If you are older than 60 and have suffered a hip fracture, it’s important to consider all of your options for rehabilitation. Hip injuries in older people can either lead to worsening health or improved function and strength. It all depends on what you do immediately after the hip injury, which is usually repaired by surgery. Among the most common causes of reduced mobility and disability for older people, hip injuries can result in an overall health decline if the recovery process doesn’t include extensive physical therapy. However, those senior citizens who do begin a rehabilitation program almost immediately after hip surgery can often experience improved mobility, range of motion, balance and endurance.
Get out of Bed as Soon as Possible After Surgery
Being immobilized in bed after hip surgery causes serious complications, especially if you have another health issue such as diabetes or cardiovascular disease. Complications following hip surgery include blood clots, pneumonia, wound infections, and more — all of which can be prevented or reduced with physical activity. If you don’t get up and get moving as quickly as possible, the odds are that you’ll not only get sicker, but also be left with a disability, like not being able to walk without assistance, not being able to climb stairs, or needing assistance with toileting, bathing and dressing. This decrease in independence usually results in the loss of other physical function and a rapid descent toward premature death.
If your hip surgery was to address a previous tissue or bone damage problem from failed implants or other complications, it is even more critical that you embark on a physical therapy program as soon as possible. This is because implant debris can cause serious inflammatory complications such as osteolysis and metallosis — both of which can further impede your recovery.
Begin Physical Therapy Right Away
You will most likely be encouraged to begin your physical therapy while you are still in the hospital. Patients usually remain in the hospital anywhere from 3-7 days following hip surgery. The physical therapy staff will set goals with you to achieve. You’ll be encouraged to move from your hospital bed to a chair several times the first day after surgery. Then you’ll begin getting up and walking using your crutches or walker. However, you may need to keep from placing too much weight on your foot while you stand or walk. You’ll be safe to go home when you can get up and move about safely with your walker or crutches, you are able to do your exercises, and your caregiver has made all the needed preparations for you to go home.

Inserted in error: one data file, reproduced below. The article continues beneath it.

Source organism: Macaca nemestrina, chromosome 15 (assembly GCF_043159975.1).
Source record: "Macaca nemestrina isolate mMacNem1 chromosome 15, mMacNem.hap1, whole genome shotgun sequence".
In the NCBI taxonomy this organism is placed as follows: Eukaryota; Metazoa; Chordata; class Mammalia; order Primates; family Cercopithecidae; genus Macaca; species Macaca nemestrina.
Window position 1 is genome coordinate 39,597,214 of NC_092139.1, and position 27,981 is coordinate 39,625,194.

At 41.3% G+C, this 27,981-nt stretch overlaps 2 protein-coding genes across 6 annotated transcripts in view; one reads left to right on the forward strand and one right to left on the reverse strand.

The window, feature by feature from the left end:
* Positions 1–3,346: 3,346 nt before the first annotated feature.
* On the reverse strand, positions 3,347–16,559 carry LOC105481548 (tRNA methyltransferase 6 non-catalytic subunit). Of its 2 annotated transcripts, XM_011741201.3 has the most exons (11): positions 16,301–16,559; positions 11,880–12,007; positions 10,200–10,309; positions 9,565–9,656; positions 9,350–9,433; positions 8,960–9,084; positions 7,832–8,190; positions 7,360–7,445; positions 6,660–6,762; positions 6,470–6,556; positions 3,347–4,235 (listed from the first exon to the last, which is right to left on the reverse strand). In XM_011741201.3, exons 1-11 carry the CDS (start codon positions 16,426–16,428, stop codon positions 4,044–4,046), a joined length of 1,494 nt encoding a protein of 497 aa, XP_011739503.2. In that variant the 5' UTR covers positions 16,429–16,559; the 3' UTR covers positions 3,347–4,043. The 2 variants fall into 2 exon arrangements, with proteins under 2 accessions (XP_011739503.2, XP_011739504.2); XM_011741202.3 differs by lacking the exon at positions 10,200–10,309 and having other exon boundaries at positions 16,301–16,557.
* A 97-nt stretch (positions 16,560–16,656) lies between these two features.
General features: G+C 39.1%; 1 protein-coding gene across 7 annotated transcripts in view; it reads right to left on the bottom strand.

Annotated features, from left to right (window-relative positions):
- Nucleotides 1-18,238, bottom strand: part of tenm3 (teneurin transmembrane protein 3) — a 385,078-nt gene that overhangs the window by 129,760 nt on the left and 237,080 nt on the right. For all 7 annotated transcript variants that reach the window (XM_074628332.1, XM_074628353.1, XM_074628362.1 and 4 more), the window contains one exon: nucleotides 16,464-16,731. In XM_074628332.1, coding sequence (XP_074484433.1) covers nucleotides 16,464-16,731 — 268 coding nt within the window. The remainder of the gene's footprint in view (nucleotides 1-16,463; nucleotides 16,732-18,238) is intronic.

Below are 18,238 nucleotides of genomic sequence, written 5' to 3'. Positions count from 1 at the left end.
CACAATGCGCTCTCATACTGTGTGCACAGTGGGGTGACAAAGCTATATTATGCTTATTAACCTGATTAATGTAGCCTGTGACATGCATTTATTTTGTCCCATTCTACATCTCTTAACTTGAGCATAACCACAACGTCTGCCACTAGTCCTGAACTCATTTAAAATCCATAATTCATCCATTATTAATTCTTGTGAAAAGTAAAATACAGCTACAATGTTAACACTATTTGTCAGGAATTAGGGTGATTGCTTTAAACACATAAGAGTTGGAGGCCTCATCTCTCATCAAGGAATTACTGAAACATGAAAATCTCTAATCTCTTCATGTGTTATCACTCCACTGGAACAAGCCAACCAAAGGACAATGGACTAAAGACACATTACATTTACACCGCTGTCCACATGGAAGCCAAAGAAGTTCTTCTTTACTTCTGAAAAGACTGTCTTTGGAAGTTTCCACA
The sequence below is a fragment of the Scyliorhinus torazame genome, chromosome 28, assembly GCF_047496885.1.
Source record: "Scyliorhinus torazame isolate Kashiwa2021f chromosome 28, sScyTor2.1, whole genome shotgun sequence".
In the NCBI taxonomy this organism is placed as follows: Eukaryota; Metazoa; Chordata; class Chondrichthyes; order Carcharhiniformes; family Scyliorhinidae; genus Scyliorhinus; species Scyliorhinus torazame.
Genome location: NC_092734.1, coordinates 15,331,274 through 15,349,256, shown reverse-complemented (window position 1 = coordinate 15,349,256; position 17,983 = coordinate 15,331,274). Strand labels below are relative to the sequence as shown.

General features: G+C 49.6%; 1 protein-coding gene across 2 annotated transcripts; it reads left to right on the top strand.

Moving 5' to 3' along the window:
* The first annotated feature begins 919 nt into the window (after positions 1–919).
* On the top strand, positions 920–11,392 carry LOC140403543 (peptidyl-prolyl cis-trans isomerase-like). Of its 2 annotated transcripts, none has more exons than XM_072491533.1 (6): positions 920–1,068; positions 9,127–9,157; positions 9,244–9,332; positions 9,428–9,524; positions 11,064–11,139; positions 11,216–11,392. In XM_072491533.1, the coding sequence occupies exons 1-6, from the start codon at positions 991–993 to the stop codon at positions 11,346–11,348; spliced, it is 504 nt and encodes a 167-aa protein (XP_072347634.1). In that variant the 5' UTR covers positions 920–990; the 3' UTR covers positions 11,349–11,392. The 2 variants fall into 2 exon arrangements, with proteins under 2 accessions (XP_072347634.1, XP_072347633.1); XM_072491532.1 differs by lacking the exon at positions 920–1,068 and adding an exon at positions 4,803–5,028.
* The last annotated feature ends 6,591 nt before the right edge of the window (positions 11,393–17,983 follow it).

Know your Rehabilitation Options
Upon your discharge from the hospital, you will need to choose whether you want to do in-patient rehabilitation, out-patient physical therapy, or get therapy at home. Outpatient or home therapy is better than no therapy at all, but you’ll get the best hip surgery rehabilitation results with in-patient services in a rehabilitation center. Much better-equipped to provide seniors with the intensive therapy that optimal recovery demands, rehabilitation facilities are staffed with experts and use state-of-the-art equipment. The staff works together to:
- Direct and aid patients in complete recovery
- Ensure that patients are engaging in safe and effective exercise
- Help patients work toward optimum mobility
- Provide patients with proven strategies to continue rehabilitation work at home
Keep Moving for a Better Life
A report from the Journal of the American Medical Association (JAMA) says that the period immediately after a hip injury is “hazardous”. Even after you stop seeing a physical therapist, be sure to do your exercises and physical activity regularly at home. Make physical therapy a part of your daily routine to keep your mobility and independence as long as possible.
Evergreen provides an extensive list of rehabilitation services to patients in the Winchester Va area. Find out more here, or call us for more information at (540) 667-7010